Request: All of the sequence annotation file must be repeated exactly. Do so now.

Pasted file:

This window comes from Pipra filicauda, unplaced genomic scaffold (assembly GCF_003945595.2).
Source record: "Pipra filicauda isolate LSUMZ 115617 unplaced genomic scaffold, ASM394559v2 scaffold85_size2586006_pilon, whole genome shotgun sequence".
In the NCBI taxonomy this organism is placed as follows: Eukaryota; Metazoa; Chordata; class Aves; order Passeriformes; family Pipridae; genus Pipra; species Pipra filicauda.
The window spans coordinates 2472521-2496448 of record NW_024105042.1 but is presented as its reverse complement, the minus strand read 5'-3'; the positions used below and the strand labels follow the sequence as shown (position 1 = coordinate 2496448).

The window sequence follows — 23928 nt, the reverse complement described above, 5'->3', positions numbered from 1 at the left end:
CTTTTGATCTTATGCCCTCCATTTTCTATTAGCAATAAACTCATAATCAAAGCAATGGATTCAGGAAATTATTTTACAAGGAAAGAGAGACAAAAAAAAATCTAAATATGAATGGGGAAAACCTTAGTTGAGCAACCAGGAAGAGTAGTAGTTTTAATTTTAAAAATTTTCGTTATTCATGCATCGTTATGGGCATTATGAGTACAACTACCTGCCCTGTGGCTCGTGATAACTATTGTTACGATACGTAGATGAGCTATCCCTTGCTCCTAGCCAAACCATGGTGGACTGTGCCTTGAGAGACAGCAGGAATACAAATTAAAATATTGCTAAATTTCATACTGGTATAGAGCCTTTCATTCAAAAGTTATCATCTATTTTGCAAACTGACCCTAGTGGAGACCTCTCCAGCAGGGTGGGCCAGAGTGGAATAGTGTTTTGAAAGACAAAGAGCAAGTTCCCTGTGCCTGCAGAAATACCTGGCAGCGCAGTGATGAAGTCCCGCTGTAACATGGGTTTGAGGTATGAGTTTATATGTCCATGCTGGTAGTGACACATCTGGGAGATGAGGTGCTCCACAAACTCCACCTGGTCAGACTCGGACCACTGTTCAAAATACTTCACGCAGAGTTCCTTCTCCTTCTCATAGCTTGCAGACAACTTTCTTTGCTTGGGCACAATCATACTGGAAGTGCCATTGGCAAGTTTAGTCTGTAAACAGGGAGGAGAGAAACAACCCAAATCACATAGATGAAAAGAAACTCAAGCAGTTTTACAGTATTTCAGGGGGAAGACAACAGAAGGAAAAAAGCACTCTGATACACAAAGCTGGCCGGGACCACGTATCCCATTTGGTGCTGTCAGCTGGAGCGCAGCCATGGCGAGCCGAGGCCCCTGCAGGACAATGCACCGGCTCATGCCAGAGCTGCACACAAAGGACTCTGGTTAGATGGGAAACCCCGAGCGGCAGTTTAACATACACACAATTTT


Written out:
This window comes from Pipra filicauda, unplaced genomic scaffold (assembly GCF_003945595.2).
Source record: "Pipra filicauda isolate LSUMZ 115617 unplaced genomic scaffold, ASM394559v2 scaffold85_size2586006_pilon, whole genome shotgun sequence".
In the NCBI taxonomy this organism is placed as follows: Eukaryota; Metazoa; Chordata; class Aves; order Passeriformes; family Pipridae; genus Pipra; species Pipra filicauda.
The window spans coordinates 2472521-2496448 of record NW_024105042.1 but is presented as its reverse complement, the minus strand read 5'-3'; the positions used below and the strand labels follow the sequence as shown (position 1 = coordinate 2496448).

The window sequence follows — 23928 nt, the reverse complement described above, 5'->3', positions numbered from 1 at the left end:
CTTTTGATCTTATGCCCTCCATTTTCTATTAGCAATAAACTCATAATCAAAGCAATGGATTCAGGAAATTATTTTACAAGGAAAGAGAGACAAAAAAAAATCTAAATATGAATGGGGAAAACCTTAGTTGAGCAACCAGGAAGAGTAGTAGTTTTAATTTTAAAAATTTTCGTTATTCATGCATCGTTATGGGCATTATGAGTACAACTACCTGCCCTGTGGCTCGTGATAACTATTGTTACGATACGTAGATGAGCTATCCCTTGCTCCTAGCCAAACCATGGTGGACTGTGCCTTGAGAGACAGCAGGAATACAAATTAAAATATTGCTAAATTTCATACTGGTATAGAGCCTTTCATTCAAAAGTTATCATCTATTTTGCAAACTGACCCTAGTGGAGACCTCTCCAGCAGGGTGGGCCAGAGTGGAATAGTGTTTTGAAAGACAAAGAGCAAGTTCCCTGTGCCTGCAGAAATACCTGGCAGCGCAGTGATGAAGTCCCGCTGTAACATGGGTTTGAGGTATGAGTTTATATGTCCATGCTGGTAGTGACACATCTGGGAGATGAGGTGCTCCACAAACTCCACCTGGTCAGACTCGGACCACTGTTCAAAATACTTCACGCAGAGTTCCTTCTCCTTCTCATAGCTTGCAGACAACTTTCTTTGCTTGGGCACAATCATACTGGAAGTGCCATTGGCAAGTTTAGTCTGTAAACAGGGAGGAGAGAAACAACCCAAATCACATAGATGAAAAGAAACTCAAGCAGTTTTACAGTATTTCAGGGGGAAGACAACAGAAGGAAAAAAGCACTCTGATACACAAAGCTGGCCGGGACCACGTATCCCATTTGGTGCTGTCAGCTGGAGCGCAGCCATGGCGAGCCGAGGCCCCTGCAGGACAATGCACCGGCTCATGCCAGAGCTGCACACAAAGGACTCTGGTTAGATGGGAAACCCCGAGCGGCAGTTTAACATACACACAATTTT